In Serbia, there are two representative trade union confederations and on that basis CATUS is member of the Social-Economic Council of Serbia (SEC). Unions are not satisfied with the level of social dialogue in practice because many laws get adopted or amended without going through adequate procedure within SEC. There are problems with organizing unions in newly established companies and in multinational companies, most of whom receive some subsidies from the Serbian Government. We often contact our colleagues from European unions for their support and push for freedom of association and collective bargaining. CATUS insists on regular SEC meetings where we can work with Government’s and Employers’ representatives on more qualitative solutions.
Our priority at this time is to organize and support as many young people to join unions as possible. We provide opportunities for their networking, capacity building and active involvement within union structures.

How do you think you benefitted from the training? What were the most valuable elements for you?

The training seminar brought more complex insights into the issues the Confederation deals with every day. After the sessions, I started to think differently about certain questions, i.e. Active Labour Market Policies or pension insurance reform. If you want young people to work, you should not raise the retirement age. We discussed whether raising the contribution rate from salaries could be a more efficient approach to fill up pensions’ funds than simply making people work longer.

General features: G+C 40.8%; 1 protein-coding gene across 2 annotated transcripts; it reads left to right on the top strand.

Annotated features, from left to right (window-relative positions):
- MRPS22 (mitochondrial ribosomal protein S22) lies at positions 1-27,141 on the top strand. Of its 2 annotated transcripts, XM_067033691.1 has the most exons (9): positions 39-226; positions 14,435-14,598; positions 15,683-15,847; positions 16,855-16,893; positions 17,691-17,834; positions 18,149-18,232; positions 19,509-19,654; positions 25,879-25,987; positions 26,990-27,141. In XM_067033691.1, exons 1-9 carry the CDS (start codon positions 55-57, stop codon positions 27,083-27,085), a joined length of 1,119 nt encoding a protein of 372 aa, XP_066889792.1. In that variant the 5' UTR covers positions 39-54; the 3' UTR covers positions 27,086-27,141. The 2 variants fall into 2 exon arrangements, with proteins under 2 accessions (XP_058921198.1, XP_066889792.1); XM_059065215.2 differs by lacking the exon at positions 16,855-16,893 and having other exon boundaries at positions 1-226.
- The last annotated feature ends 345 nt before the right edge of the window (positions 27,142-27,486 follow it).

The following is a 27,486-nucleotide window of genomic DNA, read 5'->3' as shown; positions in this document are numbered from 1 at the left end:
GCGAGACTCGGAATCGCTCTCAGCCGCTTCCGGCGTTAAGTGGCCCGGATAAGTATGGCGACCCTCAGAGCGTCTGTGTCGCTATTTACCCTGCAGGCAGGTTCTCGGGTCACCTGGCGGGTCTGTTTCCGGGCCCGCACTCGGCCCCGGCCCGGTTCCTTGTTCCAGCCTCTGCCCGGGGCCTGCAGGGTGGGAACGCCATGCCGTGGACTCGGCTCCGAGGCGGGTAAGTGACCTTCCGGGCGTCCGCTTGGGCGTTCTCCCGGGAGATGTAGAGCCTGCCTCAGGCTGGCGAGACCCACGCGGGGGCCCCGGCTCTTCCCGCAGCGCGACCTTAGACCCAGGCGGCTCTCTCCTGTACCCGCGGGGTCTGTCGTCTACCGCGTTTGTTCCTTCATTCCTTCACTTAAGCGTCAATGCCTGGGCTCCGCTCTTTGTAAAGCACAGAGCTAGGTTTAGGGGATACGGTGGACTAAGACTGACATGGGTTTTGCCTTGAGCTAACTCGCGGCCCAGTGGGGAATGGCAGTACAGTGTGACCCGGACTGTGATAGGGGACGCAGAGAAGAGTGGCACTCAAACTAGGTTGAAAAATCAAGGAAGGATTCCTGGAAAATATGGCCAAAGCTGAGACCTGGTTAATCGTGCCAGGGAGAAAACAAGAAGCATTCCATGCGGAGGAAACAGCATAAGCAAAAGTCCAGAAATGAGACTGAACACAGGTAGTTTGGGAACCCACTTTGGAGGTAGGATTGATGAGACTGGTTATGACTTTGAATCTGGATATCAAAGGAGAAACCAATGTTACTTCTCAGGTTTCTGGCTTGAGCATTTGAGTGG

Another question I started to think about is giving a more substantial, influential role to Social Partners to make real progress on the labour market in Serbia. Would it help if they had more financial resources on their own to put into Active Labour Market Policies? Social partners participate in employment policy creation without having the resources to launch their own activities. They can step out of the working groups if they are not satisfied, without changing the process or the results. It is perhaps time to rethink the role they play. Overall, the training exposed me to the different perspectives of the Social Partners, which for me is important to understand.

Vladislav Caminschi, National Confederation of Employers, Moldova

©ILO/Márton Kovács

Please introduce yourself.

My name is Vladislav Caminschi, I work as Executive Director of the National Confederation of Employers in Moldova (CNPM). We are a lobby organization, catering to the needs of our members. They come to us with their problems and we try to find solutions, negotiate with authorities to overcome these issues.

What are the labour market challenges in Moldova?